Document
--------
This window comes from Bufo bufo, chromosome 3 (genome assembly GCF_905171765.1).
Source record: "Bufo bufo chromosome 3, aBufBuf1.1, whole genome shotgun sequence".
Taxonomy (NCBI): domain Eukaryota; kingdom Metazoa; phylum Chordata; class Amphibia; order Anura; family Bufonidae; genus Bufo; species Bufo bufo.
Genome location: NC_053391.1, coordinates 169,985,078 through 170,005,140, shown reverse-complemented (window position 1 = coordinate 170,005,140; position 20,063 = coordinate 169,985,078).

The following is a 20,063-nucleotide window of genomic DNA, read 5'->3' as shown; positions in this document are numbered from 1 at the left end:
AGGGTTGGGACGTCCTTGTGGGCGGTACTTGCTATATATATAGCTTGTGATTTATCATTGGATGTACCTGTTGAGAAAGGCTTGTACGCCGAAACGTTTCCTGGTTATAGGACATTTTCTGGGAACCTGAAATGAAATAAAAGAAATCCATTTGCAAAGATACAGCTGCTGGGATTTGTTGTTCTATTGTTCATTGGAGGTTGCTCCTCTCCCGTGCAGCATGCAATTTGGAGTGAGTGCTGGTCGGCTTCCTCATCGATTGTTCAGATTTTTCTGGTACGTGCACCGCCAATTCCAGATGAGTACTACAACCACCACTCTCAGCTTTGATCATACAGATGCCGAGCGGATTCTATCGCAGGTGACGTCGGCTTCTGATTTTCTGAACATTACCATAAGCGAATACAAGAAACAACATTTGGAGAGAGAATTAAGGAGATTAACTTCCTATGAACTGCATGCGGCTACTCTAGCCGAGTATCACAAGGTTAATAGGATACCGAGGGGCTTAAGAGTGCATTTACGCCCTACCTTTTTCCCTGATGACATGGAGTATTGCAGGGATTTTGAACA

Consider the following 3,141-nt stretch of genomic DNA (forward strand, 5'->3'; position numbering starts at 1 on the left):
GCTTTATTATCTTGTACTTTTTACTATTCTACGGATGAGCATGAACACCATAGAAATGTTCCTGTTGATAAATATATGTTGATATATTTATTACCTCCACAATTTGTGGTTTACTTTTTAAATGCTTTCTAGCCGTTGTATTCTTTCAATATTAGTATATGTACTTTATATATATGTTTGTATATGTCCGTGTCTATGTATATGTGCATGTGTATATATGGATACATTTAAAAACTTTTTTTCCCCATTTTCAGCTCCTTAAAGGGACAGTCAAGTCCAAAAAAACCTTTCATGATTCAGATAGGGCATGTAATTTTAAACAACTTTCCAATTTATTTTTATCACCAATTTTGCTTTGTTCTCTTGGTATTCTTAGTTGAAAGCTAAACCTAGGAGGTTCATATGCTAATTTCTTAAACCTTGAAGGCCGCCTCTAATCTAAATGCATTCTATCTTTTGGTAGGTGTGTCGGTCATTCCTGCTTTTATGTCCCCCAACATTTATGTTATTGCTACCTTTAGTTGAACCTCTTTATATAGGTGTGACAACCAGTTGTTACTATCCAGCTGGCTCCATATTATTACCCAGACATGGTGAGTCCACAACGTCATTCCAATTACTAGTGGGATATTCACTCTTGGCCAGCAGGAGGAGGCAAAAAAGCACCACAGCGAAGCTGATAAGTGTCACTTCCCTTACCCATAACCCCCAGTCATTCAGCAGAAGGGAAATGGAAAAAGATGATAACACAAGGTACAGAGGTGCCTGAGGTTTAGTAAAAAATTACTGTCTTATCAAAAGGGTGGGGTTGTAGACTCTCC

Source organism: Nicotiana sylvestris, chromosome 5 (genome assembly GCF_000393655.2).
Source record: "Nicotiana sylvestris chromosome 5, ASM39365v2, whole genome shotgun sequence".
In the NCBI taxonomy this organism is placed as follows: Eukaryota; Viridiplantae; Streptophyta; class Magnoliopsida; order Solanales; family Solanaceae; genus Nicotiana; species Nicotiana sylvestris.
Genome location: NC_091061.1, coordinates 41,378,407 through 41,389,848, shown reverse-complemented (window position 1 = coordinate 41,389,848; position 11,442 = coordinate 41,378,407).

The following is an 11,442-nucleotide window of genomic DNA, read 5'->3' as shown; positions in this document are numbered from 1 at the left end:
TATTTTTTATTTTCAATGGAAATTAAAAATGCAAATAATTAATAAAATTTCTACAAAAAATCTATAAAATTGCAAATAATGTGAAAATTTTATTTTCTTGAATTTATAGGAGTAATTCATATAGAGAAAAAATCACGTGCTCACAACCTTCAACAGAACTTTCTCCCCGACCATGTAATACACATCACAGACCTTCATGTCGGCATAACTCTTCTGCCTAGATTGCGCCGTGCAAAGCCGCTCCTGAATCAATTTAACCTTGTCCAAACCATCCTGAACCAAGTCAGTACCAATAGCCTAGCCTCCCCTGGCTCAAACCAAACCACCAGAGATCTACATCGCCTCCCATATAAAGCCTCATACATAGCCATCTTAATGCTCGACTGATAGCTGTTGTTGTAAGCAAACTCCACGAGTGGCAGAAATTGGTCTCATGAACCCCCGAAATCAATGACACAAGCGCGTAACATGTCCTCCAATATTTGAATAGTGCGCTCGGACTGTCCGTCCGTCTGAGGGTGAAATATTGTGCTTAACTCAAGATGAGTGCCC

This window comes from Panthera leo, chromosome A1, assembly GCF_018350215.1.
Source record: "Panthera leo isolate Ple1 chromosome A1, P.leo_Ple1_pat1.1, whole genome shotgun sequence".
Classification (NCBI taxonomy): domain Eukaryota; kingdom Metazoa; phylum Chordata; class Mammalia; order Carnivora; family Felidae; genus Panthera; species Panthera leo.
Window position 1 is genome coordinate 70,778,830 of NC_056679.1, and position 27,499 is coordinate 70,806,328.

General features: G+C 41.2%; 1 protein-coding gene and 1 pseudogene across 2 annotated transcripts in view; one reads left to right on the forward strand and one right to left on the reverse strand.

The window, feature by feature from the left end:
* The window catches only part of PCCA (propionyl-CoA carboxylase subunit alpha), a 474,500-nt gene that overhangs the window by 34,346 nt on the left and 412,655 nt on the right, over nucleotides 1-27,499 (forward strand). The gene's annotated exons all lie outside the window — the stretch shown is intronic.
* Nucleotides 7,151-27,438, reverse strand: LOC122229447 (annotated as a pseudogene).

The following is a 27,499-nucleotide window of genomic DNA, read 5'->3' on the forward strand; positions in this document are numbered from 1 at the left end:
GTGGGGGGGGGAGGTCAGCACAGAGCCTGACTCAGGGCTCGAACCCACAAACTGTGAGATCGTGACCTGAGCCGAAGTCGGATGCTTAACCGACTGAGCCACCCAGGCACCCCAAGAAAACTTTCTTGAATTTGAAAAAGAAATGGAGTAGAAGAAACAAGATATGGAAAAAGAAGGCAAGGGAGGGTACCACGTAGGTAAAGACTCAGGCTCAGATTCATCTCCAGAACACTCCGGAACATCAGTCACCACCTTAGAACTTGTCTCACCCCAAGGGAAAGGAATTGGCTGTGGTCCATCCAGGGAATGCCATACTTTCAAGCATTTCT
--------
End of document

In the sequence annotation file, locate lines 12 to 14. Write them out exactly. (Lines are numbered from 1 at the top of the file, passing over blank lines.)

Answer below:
Genome location: NC_091061.1, coordinates 41,378,407 through 41,389,848, shown reverse-complemented (window position 1 = coordinate 41,389,848; position 11,442 = coordinate 41,378,407).

The following is an 11,442-nucleotide window of genomic DNA, read 5'->3' as shown; positions in this document are numbered from 1 at the left end:
TATTTTTTATTTTCAATGGAAATTAAAAATGCAAATAATTAATAAAATTTCTACAAAAAATCTATAAAATTGCAAATAATGTGAAAATTTTATTTTCTTGAATTTATAGGAGTAATTCATATAGAGAAAAAATCACGTGCTCACAACCTTCAACAGAACTTTCTCCCCGACCATGTAATACACATCACAGACCTTCATGTCGGCATAACTCTTCTGCCTAGATTGCGCCGTGCAAAGCCGCTCCTGAATCAATTTAACCTTGTCCAAACCATCCTGAACCAAGTCAGTACCAATAGCCTAGCCTCCCCTGGCTCAAACCAAACCACCAGAGATCTACATCGCCTCCCATATAAAGCCTCATACATAGCCATCTTAATGCTCGACTGATAGCTGTTGTTGTAAGCAAACTCCACGAGTGGCAGAAATTGGTCTCATGAACCCCCGAAATCAATGACACAAGCGCGTAACATGTCCTCCAATATTTGAATAGTGCGCTCGGACTGTCCGTCCGTCTGAGGGTGAAATATTGTGCTTAACTCAAGATGAGTGCCC